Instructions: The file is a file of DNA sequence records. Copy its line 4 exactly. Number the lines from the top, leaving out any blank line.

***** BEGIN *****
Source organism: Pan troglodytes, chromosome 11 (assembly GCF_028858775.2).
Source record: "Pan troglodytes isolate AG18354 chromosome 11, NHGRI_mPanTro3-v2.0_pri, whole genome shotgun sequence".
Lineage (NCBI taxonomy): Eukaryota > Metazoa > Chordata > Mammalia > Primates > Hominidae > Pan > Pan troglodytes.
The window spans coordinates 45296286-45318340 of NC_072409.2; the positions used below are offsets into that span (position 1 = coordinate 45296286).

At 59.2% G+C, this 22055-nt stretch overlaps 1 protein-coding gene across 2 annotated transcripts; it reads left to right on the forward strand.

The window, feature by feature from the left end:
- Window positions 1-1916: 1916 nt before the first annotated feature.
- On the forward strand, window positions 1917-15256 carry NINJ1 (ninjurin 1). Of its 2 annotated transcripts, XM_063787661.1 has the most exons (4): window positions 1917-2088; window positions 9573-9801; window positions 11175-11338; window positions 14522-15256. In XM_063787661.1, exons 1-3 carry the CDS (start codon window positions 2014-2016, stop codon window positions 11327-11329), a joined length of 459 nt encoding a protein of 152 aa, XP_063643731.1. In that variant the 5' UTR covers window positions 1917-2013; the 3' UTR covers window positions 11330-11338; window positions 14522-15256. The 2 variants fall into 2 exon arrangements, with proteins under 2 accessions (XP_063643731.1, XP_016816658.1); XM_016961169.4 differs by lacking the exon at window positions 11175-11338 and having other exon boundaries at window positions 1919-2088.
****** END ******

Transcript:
The window spans coordinates 45296286-45318340 of NC_072409.2; the positions used below are offsets into that span (position 1 = coordinate 45296286).